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Nu B.1.1529 COVID Variant Fears Sparks Global Travel Restrictions on Southern Africa

Britain, Singapore, Japan and Israel have imposed restrictions on travel from southern Africa as concerns grow over a new COVID-19 variant that carries a high number of mutations.

The B.1.1.529 variant that first emerged in Botswana, has now been detected in South Africa, Hong Kong and Israel. In total, 84 confirmed cases have been identified so far, according to an online tracker.

B.1.1.529 is currently being referred to as the “Nu” variant as people anticipate the World Health Organization designating it as a variant of interest or concern using its Greek alphabet naming system. However, the WHO has not yet called it Nu or designated it as a variant of interest or concern.

Nations have swiftly moved to roll out travel restrictions as part of measures to curb its spread from the region, amid concerns that the strain could evade immunity.

The U.K. on Thursday night said it would temporarily ban flights from South Africa and five neighboring countries, Botswana, Eswatini, Lesotho, Namibia and Zimbabwe, effective noon on Friday. Quarantine requirements have also been imposed on returning British travellers.

Shortly after the U.K. announced the measures, Israel followed suit, adding the same countries, as well as Mozambique to its red list. On Friday, Singapore and Japan also announced measures to restrict travel from South Africa and neighboring regions, while Australia and New Zealand said that they are assessing the situation closely.

Meanwhile, Ursula von der Leyen, President of the European Commission, announced Friday in a statement on Twitter that the commission is proposing, in close coordination with member states, to activate the emergency brake to stop air travel from the southern African region “due to the variant of concern B.1.1.529.”

Her comment comes as the EU is already seeing a significant surge in COVID-19 cases. The World Health Organization (WHO) said earlier this month that Europe is once again the epicenter of the pandemic, contributing to nearly three-fifths of recent global coronavirus cases.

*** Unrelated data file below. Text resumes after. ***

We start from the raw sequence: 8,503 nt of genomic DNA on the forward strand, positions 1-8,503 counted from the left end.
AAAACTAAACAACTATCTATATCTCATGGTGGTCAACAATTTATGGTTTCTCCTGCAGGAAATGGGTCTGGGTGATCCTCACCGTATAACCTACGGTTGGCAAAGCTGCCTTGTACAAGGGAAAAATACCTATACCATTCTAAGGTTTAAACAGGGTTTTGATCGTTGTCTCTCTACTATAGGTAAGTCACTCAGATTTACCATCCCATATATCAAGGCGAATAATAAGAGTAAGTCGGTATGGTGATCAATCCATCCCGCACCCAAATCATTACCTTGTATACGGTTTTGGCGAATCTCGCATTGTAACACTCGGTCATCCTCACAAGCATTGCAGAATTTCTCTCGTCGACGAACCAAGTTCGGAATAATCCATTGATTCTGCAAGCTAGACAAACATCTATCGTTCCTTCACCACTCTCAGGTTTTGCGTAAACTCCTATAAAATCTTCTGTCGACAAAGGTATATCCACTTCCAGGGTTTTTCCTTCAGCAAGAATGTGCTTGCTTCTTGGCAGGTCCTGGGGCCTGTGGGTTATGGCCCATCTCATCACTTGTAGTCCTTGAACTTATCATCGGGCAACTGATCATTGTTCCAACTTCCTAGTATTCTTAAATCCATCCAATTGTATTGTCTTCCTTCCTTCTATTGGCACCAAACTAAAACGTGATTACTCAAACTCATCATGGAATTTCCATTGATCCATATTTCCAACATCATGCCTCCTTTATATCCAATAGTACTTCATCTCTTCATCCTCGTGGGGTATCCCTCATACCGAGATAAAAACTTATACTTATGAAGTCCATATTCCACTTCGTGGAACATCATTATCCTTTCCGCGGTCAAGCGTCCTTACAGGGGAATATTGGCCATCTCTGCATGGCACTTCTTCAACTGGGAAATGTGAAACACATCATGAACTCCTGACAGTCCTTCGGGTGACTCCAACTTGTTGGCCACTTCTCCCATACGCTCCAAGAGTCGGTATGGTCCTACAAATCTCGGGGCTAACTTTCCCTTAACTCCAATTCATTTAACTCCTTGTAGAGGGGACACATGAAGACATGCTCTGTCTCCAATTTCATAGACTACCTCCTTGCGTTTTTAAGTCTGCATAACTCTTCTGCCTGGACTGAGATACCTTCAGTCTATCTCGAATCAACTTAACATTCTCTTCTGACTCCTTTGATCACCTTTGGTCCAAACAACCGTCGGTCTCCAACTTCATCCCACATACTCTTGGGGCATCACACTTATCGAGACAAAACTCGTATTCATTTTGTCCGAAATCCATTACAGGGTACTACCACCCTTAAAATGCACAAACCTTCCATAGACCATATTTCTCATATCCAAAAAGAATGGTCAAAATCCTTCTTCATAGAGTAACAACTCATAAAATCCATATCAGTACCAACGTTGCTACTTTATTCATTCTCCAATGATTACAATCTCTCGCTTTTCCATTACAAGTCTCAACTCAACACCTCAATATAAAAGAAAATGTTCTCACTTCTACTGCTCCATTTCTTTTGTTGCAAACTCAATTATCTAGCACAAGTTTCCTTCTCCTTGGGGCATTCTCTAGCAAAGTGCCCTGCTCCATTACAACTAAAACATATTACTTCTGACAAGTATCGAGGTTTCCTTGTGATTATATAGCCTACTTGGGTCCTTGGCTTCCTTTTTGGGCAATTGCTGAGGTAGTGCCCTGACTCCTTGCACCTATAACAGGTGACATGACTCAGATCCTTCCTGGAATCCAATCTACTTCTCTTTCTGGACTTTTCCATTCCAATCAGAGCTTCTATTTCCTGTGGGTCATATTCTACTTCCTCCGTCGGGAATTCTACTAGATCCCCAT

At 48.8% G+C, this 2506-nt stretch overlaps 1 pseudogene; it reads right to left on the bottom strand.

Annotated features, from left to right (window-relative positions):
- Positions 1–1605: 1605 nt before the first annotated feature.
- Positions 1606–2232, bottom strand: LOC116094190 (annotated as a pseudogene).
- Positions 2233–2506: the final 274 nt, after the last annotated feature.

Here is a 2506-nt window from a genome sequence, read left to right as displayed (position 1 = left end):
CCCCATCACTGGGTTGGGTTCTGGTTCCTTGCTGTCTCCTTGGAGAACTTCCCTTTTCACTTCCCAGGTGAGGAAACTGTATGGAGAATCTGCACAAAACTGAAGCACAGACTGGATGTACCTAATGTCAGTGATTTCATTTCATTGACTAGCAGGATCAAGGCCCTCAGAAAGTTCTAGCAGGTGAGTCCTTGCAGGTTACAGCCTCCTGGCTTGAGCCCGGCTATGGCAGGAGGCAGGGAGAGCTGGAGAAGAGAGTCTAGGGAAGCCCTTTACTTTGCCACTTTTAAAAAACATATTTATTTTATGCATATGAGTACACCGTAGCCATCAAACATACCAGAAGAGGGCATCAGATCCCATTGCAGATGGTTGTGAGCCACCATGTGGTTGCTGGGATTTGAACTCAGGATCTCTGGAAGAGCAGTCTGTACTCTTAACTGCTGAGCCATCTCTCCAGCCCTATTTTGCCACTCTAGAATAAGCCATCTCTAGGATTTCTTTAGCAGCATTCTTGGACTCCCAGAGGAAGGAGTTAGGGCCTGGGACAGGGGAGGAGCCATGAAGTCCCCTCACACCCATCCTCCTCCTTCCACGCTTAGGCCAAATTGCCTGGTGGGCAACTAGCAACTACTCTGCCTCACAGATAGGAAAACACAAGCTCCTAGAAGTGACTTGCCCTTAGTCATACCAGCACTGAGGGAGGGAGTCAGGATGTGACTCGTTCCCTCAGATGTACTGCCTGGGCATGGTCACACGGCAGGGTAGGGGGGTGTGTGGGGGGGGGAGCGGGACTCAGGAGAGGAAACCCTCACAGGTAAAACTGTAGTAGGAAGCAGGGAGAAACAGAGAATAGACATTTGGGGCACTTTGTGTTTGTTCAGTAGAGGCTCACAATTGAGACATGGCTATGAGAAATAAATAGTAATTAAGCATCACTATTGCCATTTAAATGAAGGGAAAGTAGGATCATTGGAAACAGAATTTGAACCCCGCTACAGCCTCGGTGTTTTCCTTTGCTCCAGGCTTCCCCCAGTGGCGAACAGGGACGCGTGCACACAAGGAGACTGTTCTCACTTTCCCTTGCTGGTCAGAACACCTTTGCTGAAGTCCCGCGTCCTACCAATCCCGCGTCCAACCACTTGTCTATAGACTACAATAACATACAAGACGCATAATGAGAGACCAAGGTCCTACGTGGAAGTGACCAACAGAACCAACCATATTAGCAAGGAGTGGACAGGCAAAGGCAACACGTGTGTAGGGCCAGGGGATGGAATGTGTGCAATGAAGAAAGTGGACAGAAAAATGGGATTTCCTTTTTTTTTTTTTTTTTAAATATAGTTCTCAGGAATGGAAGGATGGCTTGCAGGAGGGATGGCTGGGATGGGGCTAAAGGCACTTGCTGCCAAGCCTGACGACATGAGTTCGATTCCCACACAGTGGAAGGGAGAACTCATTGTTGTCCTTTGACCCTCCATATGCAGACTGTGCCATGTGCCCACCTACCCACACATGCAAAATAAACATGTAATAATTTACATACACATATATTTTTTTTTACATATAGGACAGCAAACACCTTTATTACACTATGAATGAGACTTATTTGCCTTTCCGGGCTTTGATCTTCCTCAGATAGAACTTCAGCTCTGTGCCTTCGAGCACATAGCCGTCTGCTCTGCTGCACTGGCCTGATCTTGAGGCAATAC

Dr. Tom Peacock, a virologist at Imperial College London, said on Twitter on Wednesday that although confirmed cases of the the B.1.1.529 variant are low, he believes the situation should be monitored due to the number of mutations in its spike protein. The variant has the most mutations of any strain identified so far, with 32 mutations in the spike protein—the part that latches to cells in the body.

“Worth emphasising this is at super low numbers right now in a region of Africa that is fairly well sampled, however it very very much should be monitored due to that horrific spike profile (would take a guess that this would be worse antigenically than nearly anything else about),” he wrote.

While it hasn’t yet been classified as a variant of concern by the WHO, according to U.K. officials, the agency is meeting with authorities from South Africa on Friday to discuss the strain.

“We don’t know very much about this yet. What we do know is that this variant has a large number of mutations. And the concern is that when you have so many mutations, it can have an impact on how the virus behaves,” Dr. Maria Van Kerkhove, WHO’s technical lead on COVID-19, said during a Q&A on Thursday.

South Africa has responded by saying that it believes Britain’s move to restrict travel from the region appears rushed.

“Our immediate concern is the damage that this decision will cause to both the tourism industries and businesses of both countries,” South African Foreign Minister Naledi Pandor said in a statement.

Two COVID-19 patients in Cape Town
Two patients with COVID-19, one (L) breathing in oxygen, is seen in the COVID-19 ward at Khayelitsha Hospital, about 35km from the centre of Cape Town, on December 29, 2020. A new COVID-19 variant B.1.1.529 has sparked global travel restrictions amid fears of a new wave.
RODGER BOSCH/AFP/Getty Images

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